The Best Herbs To Grow In Your Garden
They’re pretty, practical, and delicious.
July 7, 2022
Sun-loving basil thrives in the hot summer weather. To make the most of your plant, trim it at the stem rather than pinching off individual leaves. And if you live somewhere with dry summers or are growing your plant inside, remember to water regularly.
It turns out rocket (aka arugula) is actually an herb. This spicy, peppery plant is the perfect base for summer salads and is delicious on grilled pizza. To grow its best, it needs sun, well-draining soil, and consistent moisture.
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You may not immediately think of lavender as an herb, but the aromatic plant does great with hot temperatures, well-drained soil, and afternoon shade. Use it for desserts or to make lavender lemonade.
Lemon balm is an herb in the mint family that tastes like citrusy mint (and is great in teas or as a natural bug repellent). The plant isn’t picky about the type of soil it grows in, and it grows well in sun or partial shade.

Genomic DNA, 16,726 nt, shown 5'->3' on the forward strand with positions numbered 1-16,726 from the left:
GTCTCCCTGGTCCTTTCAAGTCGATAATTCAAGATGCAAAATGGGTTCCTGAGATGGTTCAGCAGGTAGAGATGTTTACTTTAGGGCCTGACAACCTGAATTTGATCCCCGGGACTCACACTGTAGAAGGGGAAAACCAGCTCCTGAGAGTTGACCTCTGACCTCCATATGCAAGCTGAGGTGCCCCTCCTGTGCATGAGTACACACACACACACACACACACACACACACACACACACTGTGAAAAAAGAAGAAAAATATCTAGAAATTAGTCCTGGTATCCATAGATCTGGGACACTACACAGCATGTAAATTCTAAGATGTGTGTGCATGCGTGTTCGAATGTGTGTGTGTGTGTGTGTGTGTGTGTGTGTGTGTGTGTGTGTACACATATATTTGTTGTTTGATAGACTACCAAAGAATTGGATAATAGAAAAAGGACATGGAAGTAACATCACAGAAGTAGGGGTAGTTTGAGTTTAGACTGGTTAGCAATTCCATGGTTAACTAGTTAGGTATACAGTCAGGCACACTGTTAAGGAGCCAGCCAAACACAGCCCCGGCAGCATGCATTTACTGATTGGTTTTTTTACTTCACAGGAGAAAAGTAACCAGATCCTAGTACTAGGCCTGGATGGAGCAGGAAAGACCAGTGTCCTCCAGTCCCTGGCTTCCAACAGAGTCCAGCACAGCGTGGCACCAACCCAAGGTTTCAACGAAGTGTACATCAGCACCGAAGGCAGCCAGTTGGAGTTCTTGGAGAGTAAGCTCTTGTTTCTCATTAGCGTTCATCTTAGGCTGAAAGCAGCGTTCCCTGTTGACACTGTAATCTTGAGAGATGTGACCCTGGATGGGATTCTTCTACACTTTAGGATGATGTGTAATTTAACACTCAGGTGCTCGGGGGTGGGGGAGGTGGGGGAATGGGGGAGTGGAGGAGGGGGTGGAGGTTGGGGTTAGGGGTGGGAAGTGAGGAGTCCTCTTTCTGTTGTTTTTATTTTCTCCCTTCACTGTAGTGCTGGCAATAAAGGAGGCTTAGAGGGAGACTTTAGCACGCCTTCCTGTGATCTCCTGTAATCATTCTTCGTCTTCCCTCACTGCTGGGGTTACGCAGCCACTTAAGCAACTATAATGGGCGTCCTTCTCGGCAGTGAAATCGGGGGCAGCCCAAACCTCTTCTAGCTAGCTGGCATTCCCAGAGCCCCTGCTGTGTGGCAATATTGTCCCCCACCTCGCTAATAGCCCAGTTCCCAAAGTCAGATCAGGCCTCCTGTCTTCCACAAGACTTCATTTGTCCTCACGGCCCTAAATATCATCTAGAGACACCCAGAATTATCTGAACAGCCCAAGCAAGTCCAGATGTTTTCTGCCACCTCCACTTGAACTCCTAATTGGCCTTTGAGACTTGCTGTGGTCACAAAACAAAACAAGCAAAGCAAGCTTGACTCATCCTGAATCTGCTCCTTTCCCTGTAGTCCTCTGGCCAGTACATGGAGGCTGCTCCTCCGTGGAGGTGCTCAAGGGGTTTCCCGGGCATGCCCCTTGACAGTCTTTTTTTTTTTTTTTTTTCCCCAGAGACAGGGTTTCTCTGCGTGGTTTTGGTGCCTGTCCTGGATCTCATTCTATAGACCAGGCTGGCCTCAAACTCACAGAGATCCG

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Thyme loves sun, and the more it gets the stronger it tastes (it also grows well in all types of soil, even slightly rocky). If you notice your thyme sprouting flowers, they’re edible, and they won’t affect the test of the herb.
Rosemary is out of the hardiest herbs out there. It likes full sun but needs great drainage and little-to-no root disturbance, so a pot works well for the aromatic, earthy plant.
You’ll be kind of a big dill among your neighbors when you have enough of the fresh herb to share. Perfect on grilled fish or in a light yogurt dressing, summery dill does best when it has at least six hours of bright sunlight.
Whether you’re making a mojito or a watermelon feta salad, there’s something so satisfying about snipping fresh mint from your garden or windowsill. The herb grows fast, and as a perennial, will come back next year.
Yep, chamomile is a type of herb. The cheerful plant likes partial shade, and it does well in a garden, raised bed, or in a pot. It makes a relaxing iced tea (which may make you sleepy) and the flowers themselves are edible and look beautiful as a cake decoration.
Sage can handle heat, so it’s a great summer herb (just make sure the soil it’s in drains well). The herb is super versatile too: Pair it with lemon in a summer pasta salad, or infuse it into honey or maple syrup.
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